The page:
There are fewer benefits for mothers now but, thankfully, quite a lot of freebies and extras you can still get.
It’s hard to know how any parent with young children is managing their budgets. From their carefree lives pre-children, suddenly they have to live with less money coming in, while at the same time coping with a whole new level of expenses. The benefits environment hasn’t been kind in recent years – and parents haven’t escaped the cuts – but there is still some help available, and some benefits for mums and dads, if you know where to look.
- Financial support and benefits for mothers
- Governmental support for parents
- Benefits for mothers and employment support
- Support for childcare and education costs
- Free leisure
- Free health
There is some financial support that mums and dads can get from the government to help towards the cost of having a family, supporting children while you go back into education and putting children through their own education. The government changes who’s entitled to benefits each year, which can get confusing, but we can let you know where we stand right now.
Child tax credit – tax credits are payments from the government for parents with children under 16 or under 20 and in eligible eduction or training. You don’t need to be working to claim Child Tax Credit.
How much you will get depends on your circumstances. From 6 April 2017, most people will only get the “child element” of Child Tax Credit for up to two children. However, you’ll still be able to claim it for more than two children if they were born before that 6 April 2017.
You may also qualify for the ‘family element’ – worth up to £545 a year – but from 6 April 2017, you will only get the family element of Child Tax Credit if you’re responsible for a child or children born before that date.
What’s more, other factors, such as your income and circumstances, for example if your child is disabled, will be taken into account during the calculation. There’s no set limit for income because it depends on your circumstances (and those of your partner). For example, it’s sometimes £26,100 for a one child family but can be higher if you pay for approved childcare or one of you is disabled.
You could get Working Tax Credit if either of the following apply if you’re aged from 16 to 24 and have a child or a qualifying disability or you’re 25 or over, with or without children.
To qualify, you must work a certain number of hours a week, get paid for the work you do (or expect to) and have an income below a certain level. However, bear in mind that there is no upper threshold for income because it depends on your circumstances (and those of your partner). For example, £18,000 for a couple without children or £13,100 for a single person without children – but it can be higher if you have children, pay for childcare or one of you is disabled.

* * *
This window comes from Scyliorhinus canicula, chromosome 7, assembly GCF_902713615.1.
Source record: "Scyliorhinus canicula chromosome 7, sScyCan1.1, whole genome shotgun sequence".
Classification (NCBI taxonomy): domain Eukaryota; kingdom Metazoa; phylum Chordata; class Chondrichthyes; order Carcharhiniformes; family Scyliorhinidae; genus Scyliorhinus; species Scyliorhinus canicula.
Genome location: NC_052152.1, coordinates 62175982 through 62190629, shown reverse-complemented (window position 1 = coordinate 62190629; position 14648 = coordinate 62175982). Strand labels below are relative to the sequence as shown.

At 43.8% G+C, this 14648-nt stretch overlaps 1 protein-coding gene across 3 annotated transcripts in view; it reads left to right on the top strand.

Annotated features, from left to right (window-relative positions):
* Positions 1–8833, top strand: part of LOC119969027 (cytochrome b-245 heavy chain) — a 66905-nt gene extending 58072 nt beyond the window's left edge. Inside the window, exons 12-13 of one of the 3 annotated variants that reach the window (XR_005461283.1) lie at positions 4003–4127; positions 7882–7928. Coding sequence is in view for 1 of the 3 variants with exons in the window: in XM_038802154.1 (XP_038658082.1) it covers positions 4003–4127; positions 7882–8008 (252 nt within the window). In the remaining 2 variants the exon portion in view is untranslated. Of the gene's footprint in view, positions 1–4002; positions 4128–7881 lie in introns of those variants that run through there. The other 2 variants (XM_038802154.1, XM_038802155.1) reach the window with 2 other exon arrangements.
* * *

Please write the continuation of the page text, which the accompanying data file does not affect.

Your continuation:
The basic amount of Working Tax Credit is up to £1,960 a year – you could get more (or less) depending on your circumstances and income.
To find out if you qualify try this tax credits calculator.
sure start maternity grant
Sure Start Maternity Grant – this a £500 tax-free grant to help parents on low incomes pay for things after giving birth for the first time. It does not have to be paid back, but you must be receiving certain other benefits in order to claim this. You can only receive this grant if there are no other children under 16 years of age in your family (unless you’re having a multiple birth). Check the government website for more information and to download a form.
Healthy Start – The Healthy Start scheme supports pregnant women, new mums, families with young children who are on benefits, or pregnant under 18-year-olds. Healthy Start provide families with vouchers which can be used to buy frozen or fresh fruit and vegetables, as well as milk and infant formula milk. It also provides coupons which can be exchanged for vitamins and supplements.
If you’re pregnant you will receive one voucher (£3.10) each week. For each baby aged under one year, you will receive two vouchers a week (£6.20), children aged between one and four receive one voucher a week (£3.10). If you apply as soon as you are 10 weeks pregnant, you could get up to £93 in vouchers during your pregnancy.
See if you qualify for the Healthy Start scheme, just head to the website or give them a call on 0845 607 6823 for more information and an application leaflet.
Child Benefit – this is a tax-free payment from the government that you can claim to help you pay for the upkeep of your child/children. It is usually paid every four weeks, but can be paid weekly. You can claim if you have a child under 16 or a child over 16 in approved education or training. For your eldest or only child you will get £20.70 a week, then £13.70 for every other child.
If you, or your partner have an individual income of more than £50,000 and one of you is entitled to get Child Benefit, you may be liable to the High Income Child Benefit charge. This is set at 1% of the Child Benefit for every £100 that your individual income is over £50,000 – so by the time you earn £60,000, the whole of the benefit is wiped out.
If you earn between £50,000 and £60,000 you can carry on getting the benefit and pay any over payment at the end of each tax year, but you must do a Self-Assessment Tax Return. To register, sign up here.
If you earn more than £60,000, you can opt out of getting the benefit altogether.
Bear in mind that you must consider any additional benefits as part of your income – a company car or buy-to-let rental income, for instance. If this sounds like you, it makes sense to seek government advice to avoid a hefty tax bill down the line.
Jobseeker’s allowance – if you are currently unemployed or work less than 16 hours a week, but are looking for a full time or part time job then you may be eligible to claim Jobseeker’s Allowance to help with the costs of living. How much you can claim depends on your circumstances. Universal Credit is gradually being rolled out to replace Jobseekers’ Allowance, and in some places you may be able to claim Universal Credit instead. Check the government website to see whether your area is part of the roll out yet. See if you can claim here.
employment and support allowance
Employment and Support Allowance – if you have a disability or health condition that prevents you from working, you may be able to get Employment and Support Allowance which replaced Incapacity Benefit and Income Support in 2008. You will have to fill out a questionnaire about your illness or disability and how it affects your everyday life. You may also have to take part in a medical examination. You may be able to work while still claiming ESA but there are certain rules about this.